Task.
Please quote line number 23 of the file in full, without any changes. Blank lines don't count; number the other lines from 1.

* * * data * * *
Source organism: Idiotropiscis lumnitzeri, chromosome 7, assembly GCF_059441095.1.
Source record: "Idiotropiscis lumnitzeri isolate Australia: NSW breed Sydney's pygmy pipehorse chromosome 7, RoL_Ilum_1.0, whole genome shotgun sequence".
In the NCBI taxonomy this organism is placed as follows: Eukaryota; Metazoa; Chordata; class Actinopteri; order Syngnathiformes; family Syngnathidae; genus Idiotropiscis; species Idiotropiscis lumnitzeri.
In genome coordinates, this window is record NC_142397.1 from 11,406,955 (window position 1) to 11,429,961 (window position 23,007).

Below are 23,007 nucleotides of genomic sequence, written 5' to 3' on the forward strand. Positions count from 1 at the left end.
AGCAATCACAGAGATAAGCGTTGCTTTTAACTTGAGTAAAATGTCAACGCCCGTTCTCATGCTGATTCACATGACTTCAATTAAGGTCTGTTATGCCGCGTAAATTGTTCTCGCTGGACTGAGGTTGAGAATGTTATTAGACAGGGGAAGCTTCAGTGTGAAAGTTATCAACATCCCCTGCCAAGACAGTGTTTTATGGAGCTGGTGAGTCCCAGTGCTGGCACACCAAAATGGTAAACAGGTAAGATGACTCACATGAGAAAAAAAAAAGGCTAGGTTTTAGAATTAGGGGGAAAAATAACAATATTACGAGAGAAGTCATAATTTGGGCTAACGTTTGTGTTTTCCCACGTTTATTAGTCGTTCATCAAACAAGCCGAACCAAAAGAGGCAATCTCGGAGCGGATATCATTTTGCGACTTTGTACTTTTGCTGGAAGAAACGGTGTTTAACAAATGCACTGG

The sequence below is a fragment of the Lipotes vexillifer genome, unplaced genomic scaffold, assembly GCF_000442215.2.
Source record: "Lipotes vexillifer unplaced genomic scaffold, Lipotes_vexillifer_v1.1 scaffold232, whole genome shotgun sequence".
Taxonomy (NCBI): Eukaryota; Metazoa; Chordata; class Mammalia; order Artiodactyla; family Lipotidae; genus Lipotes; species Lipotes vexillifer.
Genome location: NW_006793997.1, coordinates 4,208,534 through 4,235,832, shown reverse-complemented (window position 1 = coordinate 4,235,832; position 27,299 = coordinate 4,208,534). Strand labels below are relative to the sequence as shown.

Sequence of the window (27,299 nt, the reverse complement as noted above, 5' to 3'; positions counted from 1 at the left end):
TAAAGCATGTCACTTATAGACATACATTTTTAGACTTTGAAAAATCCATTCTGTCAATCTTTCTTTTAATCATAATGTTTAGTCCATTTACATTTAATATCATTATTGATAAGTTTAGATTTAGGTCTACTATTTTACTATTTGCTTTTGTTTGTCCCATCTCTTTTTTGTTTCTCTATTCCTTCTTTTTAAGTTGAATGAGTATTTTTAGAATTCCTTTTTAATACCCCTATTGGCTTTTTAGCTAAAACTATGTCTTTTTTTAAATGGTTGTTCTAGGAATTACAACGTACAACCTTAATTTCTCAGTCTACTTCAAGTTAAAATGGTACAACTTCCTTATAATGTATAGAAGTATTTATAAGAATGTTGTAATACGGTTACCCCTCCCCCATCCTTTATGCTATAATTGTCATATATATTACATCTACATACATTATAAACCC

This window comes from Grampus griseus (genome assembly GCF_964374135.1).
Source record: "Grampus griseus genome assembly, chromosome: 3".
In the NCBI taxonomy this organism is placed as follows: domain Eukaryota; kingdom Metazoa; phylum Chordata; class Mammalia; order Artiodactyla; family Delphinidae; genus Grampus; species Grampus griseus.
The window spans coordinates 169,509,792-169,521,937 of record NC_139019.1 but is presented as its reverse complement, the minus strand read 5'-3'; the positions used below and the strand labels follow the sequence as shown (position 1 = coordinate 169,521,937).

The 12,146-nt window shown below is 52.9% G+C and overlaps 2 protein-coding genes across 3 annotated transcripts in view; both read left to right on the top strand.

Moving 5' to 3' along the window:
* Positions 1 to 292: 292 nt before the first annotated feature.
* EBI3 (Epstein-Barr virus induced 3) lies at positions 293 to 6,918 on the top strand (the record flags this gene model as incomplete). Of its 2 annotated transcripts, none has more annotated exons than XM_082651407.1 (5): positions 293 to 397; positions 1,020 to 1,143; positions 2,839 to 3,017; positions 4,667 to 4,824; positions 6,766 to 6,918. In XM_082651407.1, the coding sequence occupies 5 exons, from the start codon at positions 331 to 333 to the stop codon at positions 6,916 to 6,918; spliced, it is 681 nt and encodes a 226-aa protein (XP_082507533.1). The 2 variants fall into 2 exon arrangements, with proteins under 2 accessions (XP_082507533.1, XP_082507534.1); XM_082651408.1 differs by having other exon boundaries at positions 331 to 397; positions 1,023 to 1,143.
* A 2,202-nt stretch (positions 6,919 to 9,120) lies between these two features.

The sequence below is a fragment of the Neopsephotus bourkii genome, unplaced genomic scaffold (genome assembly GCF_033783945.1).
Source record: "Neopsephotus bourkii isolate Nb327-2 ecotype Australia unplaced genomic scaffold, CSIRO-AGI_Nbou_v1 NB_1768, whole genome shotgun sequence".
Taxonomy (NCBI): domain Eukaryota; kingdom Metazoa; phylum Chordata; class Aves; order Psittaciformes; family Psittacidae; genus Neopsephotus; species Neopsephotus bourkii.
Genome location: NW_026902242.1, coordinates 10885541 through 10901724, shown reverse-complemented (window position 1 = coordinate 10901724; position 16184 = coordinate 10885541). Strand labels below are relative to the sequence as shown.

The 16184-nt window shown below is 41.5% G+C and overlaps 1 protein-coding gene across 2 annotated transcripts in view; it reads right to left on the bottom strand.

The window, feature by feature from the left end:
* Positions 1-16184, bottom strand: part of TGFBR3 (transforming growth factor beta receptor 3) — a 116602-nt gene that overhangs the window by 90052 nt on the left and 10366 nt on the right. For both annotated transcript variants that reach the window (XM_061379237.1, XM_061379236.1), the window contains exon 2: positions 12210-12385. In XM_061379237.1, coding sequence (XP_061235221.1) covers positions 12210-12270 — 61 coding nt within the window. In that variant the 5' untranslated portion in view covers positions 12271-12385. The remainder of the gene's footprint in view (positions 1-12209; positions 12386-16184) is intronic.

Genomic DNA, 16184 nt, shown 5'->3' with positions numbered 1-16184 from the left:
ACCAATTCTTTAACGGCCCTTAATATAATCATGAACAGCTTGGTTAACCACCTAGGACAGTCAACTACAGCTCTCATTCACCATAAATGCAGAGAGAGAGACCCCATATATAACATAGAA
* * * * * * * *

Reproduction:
Source record: "Neopsephotus bourkii isolate Nb327-2 ecotype Australia unplaced genomic scaffold, CSIRO-AGI_Nbou_v1 NB_1768, whole genome shotgun sequence".